6. The Afghans did not accept & resisted the ‘sticks’ of former USSR, finally breaking the very ‘sticks’ the Soviet super power used against them. They fought then with the stingers provided to them by the same United States who later dubbed them as terrorists.

    They would neither accept the sticks nor carrots of the United States of America. Resistance by the Taliban who even today control major provinces of Afghanistan is a proof. The weapon of mass education along with the development process suggested by Jeff will be the best and most practical solution to the situation prevailing in Afghanistan now.

    But this education weapon will have to be purely a weapon of Afghan origin sprouting from the roots and psyche of Afghan culture, not the one framed by the CIA.

    Before 2001 these very Taliban were supported by the ISI/CIA/MI6. The Madrassas which are now being branded as nurseries of terrorism were actually established with CIA’s finance and even the syllabus devised for these Madrassas was vetted by CIA approved university professors from America.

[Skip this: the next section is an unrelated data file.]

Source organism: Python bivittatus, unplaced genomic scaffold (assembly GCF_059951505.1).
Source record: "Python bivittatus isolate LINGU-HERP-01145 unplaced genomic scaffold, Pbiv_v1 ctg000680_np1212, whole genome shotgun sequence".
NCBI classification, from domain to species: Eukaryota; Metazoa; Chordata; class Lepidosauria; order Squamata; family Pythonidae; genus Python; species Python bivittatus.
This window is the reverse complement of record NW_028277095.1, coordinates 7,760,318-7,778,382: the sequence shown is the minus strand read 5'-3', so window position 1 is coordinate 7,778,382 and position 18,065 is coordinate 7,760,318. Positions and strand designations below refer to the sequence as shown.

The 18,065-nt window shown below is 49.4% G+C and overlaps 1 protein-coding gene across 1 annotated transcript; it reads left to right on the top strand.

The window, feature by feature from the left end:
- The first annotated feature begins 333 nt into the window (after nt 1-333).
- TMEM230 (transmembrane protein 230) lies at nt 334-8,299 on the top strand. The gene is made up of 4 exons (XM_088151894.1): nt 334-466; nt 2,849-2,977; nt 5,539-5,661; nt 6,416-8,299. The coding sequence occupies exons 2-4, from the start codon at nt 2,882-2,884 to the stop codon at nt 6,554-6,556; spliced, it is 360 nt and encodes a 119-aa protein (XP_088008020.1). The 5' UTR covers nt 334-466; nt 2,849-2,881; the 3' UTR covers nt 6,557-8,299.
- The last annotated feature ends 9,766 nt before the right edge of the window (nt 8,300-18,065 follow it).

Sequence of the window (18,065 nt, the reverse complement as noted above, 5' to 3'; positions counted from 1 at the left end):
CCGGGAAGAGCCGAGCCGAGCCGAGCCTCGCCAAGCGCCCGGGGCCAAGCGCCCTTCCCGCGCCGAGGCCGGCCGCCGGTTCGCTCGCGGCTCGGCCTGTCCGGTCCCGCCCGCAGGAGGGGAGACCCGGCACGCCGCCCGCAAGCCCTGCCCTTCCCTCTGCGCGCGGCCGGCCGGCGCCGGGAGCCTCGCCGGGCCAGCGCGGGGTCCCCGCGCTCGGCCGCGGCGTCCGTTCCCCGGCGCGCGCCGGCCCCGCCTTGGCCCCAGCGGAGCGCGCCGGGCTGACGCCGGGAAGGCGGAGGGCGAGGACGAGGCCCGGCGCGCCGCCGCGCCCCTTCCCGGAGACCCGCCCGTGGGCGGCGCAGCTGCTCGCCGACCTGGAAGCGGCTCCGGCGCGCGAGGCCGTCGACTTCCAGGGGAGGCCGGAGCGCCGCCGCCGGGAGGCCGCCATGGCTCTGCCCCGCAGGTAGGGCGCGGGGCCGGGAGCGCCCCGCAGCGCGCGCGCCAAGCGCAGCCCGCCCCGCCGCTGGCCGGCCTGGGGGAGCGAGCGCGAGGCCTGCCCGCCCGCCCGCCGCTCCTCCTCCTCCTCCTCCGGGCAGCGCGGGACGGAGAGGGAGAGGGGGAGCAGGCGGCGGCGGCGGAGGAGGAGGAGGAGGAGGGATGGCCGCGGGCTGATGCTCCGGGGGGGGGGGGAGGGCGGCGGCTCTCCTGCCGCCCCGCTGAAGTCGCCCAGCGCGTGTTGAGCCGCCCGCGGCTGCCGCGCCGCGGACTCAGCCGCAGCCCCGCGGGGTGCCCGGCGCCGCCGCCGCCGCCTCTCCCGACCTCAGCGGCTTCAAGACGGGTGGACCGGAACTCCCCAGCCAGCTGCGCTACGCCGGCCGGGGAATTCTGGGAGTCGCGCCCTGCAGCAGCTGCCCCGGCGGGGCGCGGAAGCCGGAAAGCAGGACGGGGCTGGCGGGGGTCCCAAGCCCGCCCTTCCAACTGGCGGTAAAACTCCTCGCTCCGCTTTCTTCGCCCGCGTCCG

https://wondersofpakistan.wordpress.com/2010/02/20/how-the-young-afghans-were-indoctrinated-to-kill-the-“infidels”/
    and
    https://wondersofpakistan.wordpress.com/2010/02/20/a-is-for-allah-j-is-for-jihad/

    These nurseries bred terrorism which America then called Jihad but now the same nurseries are being tagged with ‘terror’ because they are fighting against the carrots and sticks of Uncle Sam.

  7. True Dr. Hashmey, all sadly true.

    I’m of the opinion that both Afghanistan and Pakistan need to be left to their own accord to solve internal problems. Drones and bombs simply create more enemies. Far more enemies. A huge number of enemies. One innocent person killed makes every family member and friend an enemy. That means as many as 50 or 100 enemies for every innocent person killed. No one can win a war like that and the Soviets learned that lesson.